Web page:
Lebanon preparing public debt reform plan, assures on Eurobonds

Lebanon has been without a new government since May as politicians continue to wrangle over the make-up of a new national unity cabinet. (AFP)
Updated 10 January 2019
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Lebanon preparing public debt reform plan, assures on Eurobonds

  • Lebanon has the third largest public debt-to-GDP ratio in the world at around 150 percent and has suffered from years of low economic growth
  • Fitch and Moodys both last month revised the outlook on Lebanon to negative from stable

BEIRUT: Lebanon is working on a public finance reform plan and studying ideas for managing the debt and its structure, the finance minister told Reuters on Thursday, after he was cited saying the plan included restructuring of public debt.
Ali Hassan Khalil's remarks to al-Akhbar newspaper about debt restructuring sparked a heavy sell-off in Lebanon's dollar-denominated debt. Some dropped more than 2 cents in the dollar to trade at their weakest in weeks.
In comments to Reuters, Khalil said Lebanon was committed to its Eurobond issuances and those that hold them, and would not violate any of their terms. He said "ideas for the management of the debt and its structure are still under study".
Lebanon has the third largest public debt-to-GDP ratio in the world at around 150 percent and has suffered from years of low economic growth. Its political leaders have been unable to form a new government since a May election.
Khalil told al-Akhbar the ministry was "preparing a financial correction plan including restructuring of public debt" saying this was needed to spare Lebanon "dramatic developments". The details had not been revealed to anyone, he added.
"The public debt cannot continue in this way," he said.
Asked by Reuters about the report, Khalil said the plan was "part of a reform project" for the public finances, starting with measures set out at a Paris donors' conference last year where Lebanon vowed to bring down its deficit.
"It is a voluntary financial correction plan being prepared in the ministry to avoid anything worse happening," he said. He said no steps had been taken yet and the aim was to have the plan ready for when a new government is formed.
The International Monetary Fund urged Lebanon in June to carry out "an immediate and substantial fiscal adjustment" to improve debt sustainability.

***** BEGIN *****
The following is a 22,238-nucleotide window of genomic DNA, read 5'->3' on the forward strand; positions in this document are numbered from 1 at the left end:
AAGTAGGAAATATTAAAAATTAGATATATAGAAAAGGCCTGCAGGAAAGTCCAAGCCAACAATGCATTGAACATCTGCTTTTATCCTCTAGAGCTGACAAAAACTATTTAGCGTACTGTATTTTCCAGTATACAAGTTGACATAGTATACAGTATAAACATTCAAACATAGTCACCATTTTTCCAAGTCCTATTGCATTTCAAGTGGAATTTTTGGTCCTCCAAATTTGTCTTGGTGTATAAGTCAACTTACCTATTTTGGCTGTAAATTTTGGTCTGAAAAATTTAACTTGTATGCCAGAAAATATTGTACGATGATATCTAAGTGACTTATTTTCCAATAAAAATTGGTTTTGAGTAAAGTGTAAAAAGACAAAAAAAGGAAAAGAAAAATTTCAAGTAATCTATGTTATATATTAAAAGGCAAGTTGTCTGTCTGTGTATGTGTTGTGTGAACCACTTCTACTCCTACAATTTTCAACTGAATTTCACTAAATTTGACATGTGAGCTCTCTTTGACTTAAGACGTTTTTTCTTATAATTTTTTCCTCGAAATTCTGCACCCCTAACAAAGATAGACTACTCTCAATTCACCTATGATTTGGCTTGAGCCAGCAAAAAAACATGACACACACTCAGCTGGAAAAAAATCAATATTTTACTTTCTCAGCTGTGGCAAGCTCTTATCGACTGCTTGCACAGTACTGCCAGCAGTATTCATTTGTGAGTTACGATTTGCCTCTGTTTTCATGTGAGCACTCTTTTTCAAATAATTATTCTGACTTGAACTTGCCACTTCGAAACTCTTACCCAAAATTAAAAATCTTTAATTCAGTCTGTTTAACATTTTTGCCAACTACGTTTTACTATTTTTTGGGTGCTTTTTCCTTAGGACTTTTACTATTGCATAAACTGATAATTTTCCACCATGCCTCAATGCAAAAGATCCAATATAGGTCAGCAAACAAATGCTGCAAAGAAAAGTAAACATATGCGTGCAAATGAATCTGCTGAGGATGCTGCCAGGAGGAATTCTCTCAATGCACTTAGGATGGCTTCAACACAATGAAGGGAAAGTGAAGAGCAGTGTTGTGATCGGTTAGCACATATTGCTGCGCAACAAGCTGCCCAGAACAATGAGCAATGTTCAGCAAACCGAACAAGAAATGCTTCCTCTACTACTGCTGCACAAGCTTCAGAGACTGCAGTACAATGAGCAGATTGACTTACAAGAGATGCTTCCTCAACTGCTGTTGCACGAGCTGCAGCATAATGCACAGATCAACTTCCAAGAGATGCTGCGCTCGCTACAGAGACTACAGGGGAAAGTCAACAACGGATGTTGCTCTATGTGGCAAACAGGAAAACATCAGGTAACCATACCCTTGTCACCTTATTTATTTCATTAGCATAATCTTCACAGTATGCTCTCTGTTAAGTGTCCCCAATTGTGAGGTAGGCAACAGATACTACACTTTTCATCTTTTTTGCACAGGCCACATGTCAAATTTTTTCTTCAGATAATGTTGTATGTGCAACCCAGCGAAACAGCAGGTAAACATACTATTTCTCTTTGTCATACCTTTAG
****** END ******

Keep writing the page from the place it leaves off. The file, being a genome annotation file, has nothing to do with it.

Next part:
Fitch and Moodys both last month revised the outlook on Lebanon to negative from stable.
Lebanon's dollar-denominated debt tumbled in early trading.
Some issues - such as the 2020 and the 2025 bond dropped more than 2 cents in the dollar. The yields in the 2020 bond spiked to as much as 13.3 percent.


Jordan links deadly blasts to militant cell

Updated 15 February 2019
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Jordan links deadly blasts to militant cell

  • Analysis of the site found the blasts were caused by "homemade explosives buried in the ground matching the type used by a terrorist cell in Al-Fuhais" last August
  • The Salt region was the scene of heavy clashes between gunmen and security forces after the attack which targeted a security patrol at a music festival

AMMAN: Jordan said Friday that two deadly explosions which rocked the Salt region northwest of the capital Amman were apparently linked to a militant cell.
A security source had previously told AFP that old mines were behind Thursday's blasts which killed a farmer and three members of the security forces.
But analysis of the site found the blasts were caused by "homemade explosives buried in the ground matching the type used by a terrorist cell in Al-Fuhais" last August, government spokeswoman Jumana Ghneimat said.
She was referring to an August 11 bomb attack on a security patrol in the nearby town of Al-Fuhais that killed a police sergeant and wounded six others.
The Salt region was the scene of heavy clashes between gunmen and security forces after the attack which targeted a security patrol at a music festival.
Four security force members and three "terrorists" were killed during a raid on a militant hideout a day after the blast.